Henry Wadsworth Longfellow

(27 February 1807 – 24 March 1882 / Portland, Maine)

Endymion - Poem by Henry Wadsworth Longfellow

The rising moon has hid the stars;
Her level rays, like golden bars,
Lie on the landscape green,
With shadows brown between.

And silver white the river gleams,
As if Diana, in her dreams,
Had dropt her silver bow
Upon the meadows low.

On such a tranquil night as this,
She woke Endymion with a kiss,
When, sleeping in the grove,
He dreamed not of her love.

Like Dian's kiss, unasked, unsought,
Love gives itself, but is not bought;
Nor voice, nor sound betrays
Its deep, impassioned gaze.

It comes,--the beautiful, the free,
The crown of all humanity,--
In silence and alone
To seek the elected one.

It lifts the boughs, whose shadows deep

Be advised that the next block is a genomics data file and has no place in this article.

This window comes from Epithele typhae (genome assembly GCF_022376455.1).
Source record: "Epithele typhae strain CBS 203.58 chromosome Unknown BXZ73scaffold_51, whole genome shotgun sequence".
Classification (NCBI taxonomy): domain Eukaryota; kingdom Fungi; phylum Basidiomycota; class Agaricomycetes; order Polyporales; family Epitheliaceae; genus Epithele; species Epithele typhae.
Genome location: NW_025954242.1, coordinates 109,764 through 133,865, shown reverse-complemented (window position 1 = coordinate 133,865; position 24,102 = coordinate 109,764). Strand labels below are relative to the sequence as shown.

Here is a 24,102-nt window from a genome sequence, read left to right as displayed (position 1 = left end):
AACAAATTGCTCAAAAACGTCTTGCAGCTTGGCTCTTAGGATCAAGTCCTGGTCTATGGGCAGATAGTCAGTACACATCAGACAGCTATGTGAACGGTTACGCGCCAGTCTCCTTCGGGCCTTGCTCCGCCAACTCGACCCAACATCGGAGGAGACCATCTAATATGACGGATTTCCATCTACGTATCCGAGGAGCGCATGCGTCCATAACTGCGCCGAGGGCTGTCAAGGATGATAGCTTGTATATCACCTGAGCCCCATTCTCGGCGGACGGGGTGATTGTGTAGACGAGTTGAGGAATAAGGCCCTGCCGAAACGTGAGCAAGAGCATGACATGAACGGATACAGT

Are Life's oblivion, the soul's sleep,
And kisses the closed eyes
Of him, who slumbering lies.

O weary hearts! O slumbering eyes!
O drooping souls, whose destinies
Are fraught with fear and pain,
Ye shall be loved again!

No one is so accursed by fate,
No one so utterly desolate,
But some heart, though unknown,
Responds unto his own.

Responds,--as if with unseen wings,
An angel touched its quivering strings;
And whispers, in its song,
"'Where hast thou stayed so long?"


Comments about Endymion by Henry Wadsworth Longfellow

  • (3/7/2010 11:17:00 AM)


    And, I do ask, are you still? (Report) Reply

    0 person liked.
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  • (3/15/2006 12:52:00 PM)


    An older man sent this to me; I'd never heard it. It made me fall in love with him. (Report) Reply

Read all 2 comments »



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Read poems about / on: silver, kiss, angel, river, fate, silence, beautiful, moon, song, green, sleep, fear, pain, alone, night, dream, rose, star



Poem Submitted: Tuesday, December 31, 2002



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